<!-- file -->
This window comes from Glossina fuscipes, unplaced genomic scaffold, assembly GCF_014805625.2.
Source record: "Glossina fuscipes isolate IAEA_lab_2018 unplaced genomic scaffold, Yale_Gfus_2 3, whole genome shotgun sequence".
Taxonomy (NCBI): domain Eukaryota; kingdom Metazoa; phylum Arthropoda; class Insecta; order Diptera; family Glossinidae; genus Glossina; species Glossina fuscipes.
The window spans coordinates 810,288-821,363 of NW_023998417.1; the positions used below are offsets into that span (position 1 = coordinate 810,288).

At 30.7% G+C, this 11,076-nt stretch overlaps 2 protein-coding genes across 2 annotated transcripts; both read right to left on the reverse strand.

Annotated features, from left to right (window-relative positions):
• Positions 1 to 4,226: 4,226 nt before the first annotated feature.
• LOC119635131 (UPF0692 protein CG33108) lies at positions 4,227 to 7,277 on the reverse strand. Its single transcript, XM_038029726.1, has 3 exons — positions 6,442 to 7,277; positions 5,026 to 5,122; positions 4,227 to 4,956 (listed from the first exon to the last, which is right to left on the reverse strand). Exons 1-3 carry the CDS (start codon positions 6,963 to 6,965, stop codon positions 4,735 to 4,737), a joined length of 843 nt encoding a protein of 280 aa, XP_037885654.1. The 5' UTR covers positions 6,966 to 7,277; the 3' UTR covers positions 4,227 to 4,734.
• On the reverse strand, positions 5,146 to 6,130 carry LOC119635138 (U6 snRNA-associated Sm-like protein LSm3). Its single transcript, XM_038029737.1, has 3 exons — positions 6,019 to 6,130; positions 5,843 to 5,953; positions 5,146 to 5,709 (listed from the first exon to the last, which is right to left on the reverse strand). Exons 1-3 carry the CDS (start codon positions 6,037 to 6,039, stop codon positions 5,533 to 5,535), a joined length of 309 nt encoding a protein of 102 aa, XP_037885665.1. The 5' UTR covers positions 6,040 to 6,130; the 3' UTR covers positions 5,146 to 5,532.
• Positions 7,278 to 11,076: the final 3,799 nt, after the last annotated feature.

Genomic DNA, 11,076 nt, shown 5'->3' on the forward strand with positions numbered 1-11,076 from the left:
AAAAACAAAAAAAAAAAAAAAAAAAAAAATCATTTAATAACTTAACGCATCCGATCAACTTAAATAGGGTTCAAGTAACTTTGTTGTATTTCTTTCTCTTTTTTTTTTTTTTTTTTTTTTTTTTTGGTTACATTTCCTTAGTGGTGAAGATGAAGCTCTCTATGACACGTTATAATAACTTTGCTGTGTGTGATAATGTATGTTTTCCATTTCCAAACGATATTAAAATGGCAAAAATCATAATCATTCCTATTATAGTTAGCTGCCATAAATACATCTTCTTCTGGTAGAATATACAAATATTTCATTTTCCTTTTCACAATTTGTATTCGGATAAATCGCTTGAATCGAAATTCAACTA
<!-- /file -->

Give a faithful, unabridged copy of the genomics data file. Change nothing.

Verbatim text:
This window comes from Glossina fuscipes, unplaced genomic scaffold, assembly GCF_014805625.2.
Source record: "Glossina fuscipes isolate IAEA_lab_2018 unplaced genomic scaffold, Yale_Gfus_2 3, whole genome shotgun sequence".
Taxonomy (NCBI): domain Eukaryota; kingdom Metazoa; phylum Arthropoda; class Insecta; order Diptera; family Glossinidae; genus Glossina; species Glossina fuscipes.
The window spans coordinates 810,288-821,363 of NW_023998417.1; the positions used below are offsets into that span (position 1 = coordinate 810,288).

At 30.7% G+C, this 11,076-nt stretch overlaps 2 protein-coding genes across 2 annotated transcripts; both read right to left on the reverse strand.

Annotated features, from left to right (window-relative positions):
• Positions 1 to 4,226: 4,226 nt before the first annotated feature.
• LOC119635131 (UPF0692 protein CG33108) lies at positions 4,227 to 7,277 on the reverse strand. Its single transcript, XM_038029726.1, has 3 exons — positions 6,442 to 7,277; positions 5,026 to 5,122; positions 4,227 to 4,956 (listed from the first exon to the last, which is right to left on the reverse strand). Exons 1-3 carry the CDS (start codon positions 6,963 to 6,965, stop codon positions 4,735 to 4,737), a joined length of 843 nt encoding a protein of 280 aa, XP_037885654.1. The 5' UTR covers positions 6,966 to 7,277; the 3' UTR covers positions 4,227 to 4,734.
• On the reverse strand, positions 5,146 to 6,130 carry LOC119635138 (U6 snRNA-associated Sm-like protein LSm3). Its single transcript, XM_038029737.1, has 3 exons — positions 6,019 to 6,130; positions 5,843 to 5,953; positions 5,146 to 5,709 (listed from the first exon to the last, which is right to left on the reverse strand). Exons 1-3 carry the CDS (start codon positions 6,037 to 6,039, stop codon positions 5,533 to 5,535), a joined length of 309 nt encoding a protein of 102 aa, XP_037885665.1. The 5' UTR covers positions 6,040 to 6,130; the 3' UTR covers positions 5,146 to 5,532.
• Positions 7,278 to 11,076: the final 3,799 nt, after the last annotated feature.

Genomic DNA, 11,076 nt, shown 5'->3' on the forward strand with positions numbered 1-11,076 from the left:
AAAAACAAAAAAAAAAAAAAAAAAAAAAATCATTTAATAACTTAACGCATCCGATCAACTTAAATAGGGTTCAAGTAACTTTGTTGTATTTCTTTCTCTTTTTTTTTTTTTTTTTTTTTTTTTTTGGTTACATTTCCTTAGTGGTGAAGATGAAGCTCTCTATGACACGTTATAATAACTTTGCTGTGTGTGATAATGTATGTTTTCCATTTCCAAACGATATTAAAATGGCAAAAATCATAATCATTCCTATTATAGTTAGCTGCCATAAATACATCTTCTTCTGGTAGAATATACAAATATTTCATTTTCCTTTTCACAATTTGTATTCGGATAAATCGCTTGAATCGAAATTCAACTA